• So, you have two options:
  1. shoot a photo story of your choice, and produce it using your smartphone editing apps. You can actually do this entire assignment on your smartphone. There are still events going on around Toledo, as long as they involve fewer than 100 people. But this depends on your comfort lever. I won't force any of you to go out in public if you don't want to, or ...
  2. Wait until we get back to campus and do your original plan.
  3. Know that deadlines will be moved back to accommodate these trying times.

UNIVERSITY OF TOLEDO – Photojournalism
Online teaching method for the remainder of the semester.
University of Toledo pj student Lori Cooper shows off her woody camera.
This means we will communicate online until at least March 31, which is when our first day back in class is scheduled. I'll go in and modify the due dates and instructions within the next few days.
The following are plans for the feature and sports assignments:

Sports assignment: Canceled. All of the sporting events are being canceled, so there is nothing to shoot, unfortunately.
  • However, I'll post the assignment so you can still get valuable information on how to shoot a sporting event.
Feature photo story assignment:
- You might have to change your story subject if you planned on covering something on campus. But there might be other things to shoot off campus, like pet adoption centers, unique restaurants, etc. Think outside of the box, and do something unique that will lend itself to visual variety.
- Since you are using your smartphone as a camera, you won't need the classroom to use the technology.
  • So, you have two options:
  1. shoot a photo story of your choice, and produce it using your smartphone editing apps. You can actually do this entire assignment on your smartphone. There are still events going on around Toledo, as long as they involve fewer than 100 people. But this depends on your comfort level. I won't force any of you to go out in public if you don't want to, or ...
  2. wait until we get back to campus and do your original plan. But you know what happens when you wait until the last minute ... 

WAYNE STATE UNIVERSITYDigital Photojournalism
Spring break is extended for students and all classes canceled until March 23. After March 23, we will resume an online method for the remainder of the semester.

Wayne State digital photojournalism students learn the power of manual.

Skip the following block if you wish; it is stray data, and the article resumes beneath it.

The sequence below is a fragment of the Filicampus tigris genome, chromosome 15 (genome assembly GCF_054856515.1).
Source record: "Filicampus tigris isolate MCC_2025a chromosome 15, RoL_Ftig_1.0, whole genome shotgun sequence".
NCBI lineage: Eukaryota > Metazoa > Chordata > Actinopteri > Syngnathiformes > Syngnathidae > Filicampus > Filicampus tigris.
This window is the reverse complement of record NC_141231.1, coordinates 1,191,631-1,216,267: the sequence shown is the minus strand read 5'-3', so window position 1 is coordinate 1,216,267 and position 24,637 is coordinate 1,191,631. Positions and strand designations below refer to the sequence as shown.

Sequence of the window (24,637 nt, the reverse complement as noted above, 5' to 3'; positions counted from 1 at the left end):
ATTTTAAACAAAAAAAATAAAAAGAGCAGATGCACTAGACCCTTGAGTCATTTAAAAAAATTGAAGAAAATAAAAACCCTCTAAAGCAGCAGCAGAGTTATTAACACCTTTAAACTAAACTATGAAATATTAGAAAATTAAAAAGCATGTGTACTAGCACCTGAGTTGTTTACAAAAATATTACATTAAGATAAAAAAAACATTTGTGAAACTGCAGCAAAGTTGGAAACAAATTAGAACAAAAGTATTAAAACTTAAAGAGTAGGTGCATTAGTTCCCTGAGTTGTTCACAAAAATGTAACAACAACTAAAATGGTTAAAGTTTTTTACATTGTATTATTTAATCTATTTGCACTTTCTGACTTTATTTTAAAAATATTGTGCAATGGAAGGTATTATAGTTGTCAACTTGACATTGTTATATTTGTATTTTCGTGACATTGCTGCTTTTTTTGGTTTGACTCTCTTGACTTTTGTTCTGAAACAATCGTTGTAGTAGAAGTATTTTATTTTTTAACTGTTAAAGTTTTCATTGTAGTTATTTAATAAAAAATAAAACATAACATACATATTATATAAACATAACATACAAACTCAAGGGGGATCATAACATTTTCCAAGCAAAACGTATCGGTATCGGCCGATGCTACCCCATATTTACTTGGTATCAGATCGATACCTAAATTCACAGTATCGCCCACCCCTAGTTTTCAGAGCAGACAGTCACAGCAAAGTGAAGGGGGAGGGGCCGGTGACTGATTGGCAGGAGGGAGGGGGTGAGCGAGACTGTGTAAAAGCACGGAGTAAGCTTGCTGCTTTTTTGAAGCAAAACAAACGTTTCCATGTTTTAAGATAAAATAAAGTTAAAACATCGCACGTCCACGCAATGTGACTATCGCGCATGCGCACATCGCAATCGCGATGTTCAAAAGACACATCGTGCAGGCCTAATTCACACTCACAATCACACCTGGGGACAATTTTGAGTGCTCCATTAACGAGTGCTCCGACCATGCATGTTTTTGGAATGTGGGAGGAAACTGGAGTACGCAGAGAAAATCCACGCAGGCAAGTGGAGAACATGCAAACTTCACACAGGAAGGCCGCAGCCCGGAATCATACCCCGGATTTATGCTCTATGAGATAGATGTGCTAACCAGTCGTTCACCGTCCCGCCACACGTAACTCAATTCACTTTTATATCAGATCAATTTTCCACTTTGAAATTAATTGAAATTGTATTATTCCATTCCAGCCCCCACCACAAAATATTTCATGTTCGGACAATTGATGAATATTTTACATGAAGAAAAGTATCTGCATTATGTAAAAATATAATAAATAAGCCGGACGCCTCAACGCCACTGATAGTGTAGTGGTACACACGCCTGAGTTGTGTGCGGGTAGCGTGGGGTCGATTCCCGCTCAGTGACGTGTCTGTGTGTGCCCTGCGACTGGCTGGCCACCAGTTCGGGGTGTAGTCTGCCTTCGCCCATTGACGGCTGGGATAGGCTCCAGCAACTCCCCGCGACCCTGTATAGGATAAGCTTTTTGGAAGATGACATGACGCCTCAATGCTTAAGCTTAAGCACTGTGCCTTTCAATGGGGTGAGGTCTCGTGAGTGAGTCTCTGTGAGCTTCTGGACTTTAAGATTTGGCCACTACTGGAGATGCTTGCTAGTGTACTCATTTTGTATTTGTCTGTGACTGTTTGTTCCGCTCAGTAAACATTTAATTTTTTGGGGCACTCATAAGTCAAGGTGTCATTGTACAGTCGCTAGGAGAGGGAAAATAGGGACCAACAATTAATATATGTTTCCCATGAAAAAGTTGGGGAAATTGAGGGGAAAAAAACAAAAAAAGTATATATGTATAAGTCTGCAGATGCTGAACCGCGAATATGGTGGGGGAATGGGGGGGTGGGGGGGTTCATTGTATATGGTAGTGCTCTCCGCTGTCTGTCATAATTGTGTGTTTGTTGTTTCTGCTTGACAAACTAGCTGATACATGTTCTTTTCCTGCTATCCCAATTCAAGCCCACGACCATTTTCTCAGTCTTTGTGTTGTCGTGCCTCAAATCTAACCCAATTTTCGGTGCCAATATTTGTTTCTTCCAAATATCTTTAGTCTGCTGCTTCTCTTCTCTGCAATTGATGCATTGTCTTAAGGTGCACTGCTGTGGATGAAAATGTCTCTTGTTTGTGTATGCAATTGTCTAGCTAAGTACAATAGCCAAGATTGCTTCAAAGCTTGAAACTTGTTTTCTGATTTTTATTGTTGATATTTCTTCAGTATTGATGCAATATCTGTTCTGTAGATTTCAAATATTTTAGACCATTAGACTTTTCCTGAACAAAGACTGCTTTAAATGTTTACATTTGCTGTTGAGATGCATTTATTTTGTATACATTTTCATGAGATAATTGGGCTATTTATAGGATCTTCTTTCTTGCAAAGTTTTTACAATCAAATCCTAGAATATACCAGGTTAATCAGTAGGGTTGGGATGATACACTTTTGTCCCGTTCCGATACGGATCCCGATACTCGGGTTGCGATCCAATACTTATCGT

Sports assignment: Canceled. All of the sporting events are being canceled, so there is nothing to shoot, unfortunately.
  • However, I'll post the assignment so you can still get valuable information on how to shoot a sporting event.
  • If, by some miracle, you find a sporting event that's still going on and you want to shoot it and post it according to the assignment instructions, go for it. Extra Credit!

Feature photo story assignment:
-You might have to change your story subject if you planned on covering something on campus. But there might be other things to shoot off campus, like pet adoption centers, unique restaurants, etc. Think outside of the box, and do something unique that will lend itself to visual variety.
- Since this is with your smartphone, you won't need the classroom to use the technology, and that's a good thing.
  • So, shoot a photo story of your choice, and produce it using your smartphone editing apps. You can actually do this entire assignment on your smartphone. There are still events going on around Detroit, as long as they involve fewer than 100 people. But this depends on your comfort level. I won't force any of you to go out in public with lots of people if you don't want to.

All students: Know that deadlines will be pushed back to accommodate these trying times. Come up with ideas for these assignments. Remember, you are a photojournalism student, so you have a unique opportunity to tell how this virus is effecting people's lives. Pay attention to the news, and if an idea comes to you, let me know!

The final assignment:
I'll let you know what I plan to do.

Stay tuned …

Saturday, September 7, 2019

Integrated Media: A new UToledo course for 21st Century journalists

Hear ye, hear ye:
Bright and early on the morn of Tuesday, August 27, at the obnoxious dawn hour of 8 a.m., I officially became a Toledo Rocket!  
I humbly and enthusiastically greeted 16 students who willingly (an elective) signed up for a new, curious course taught by an instructor they undoubtedly have never heard of.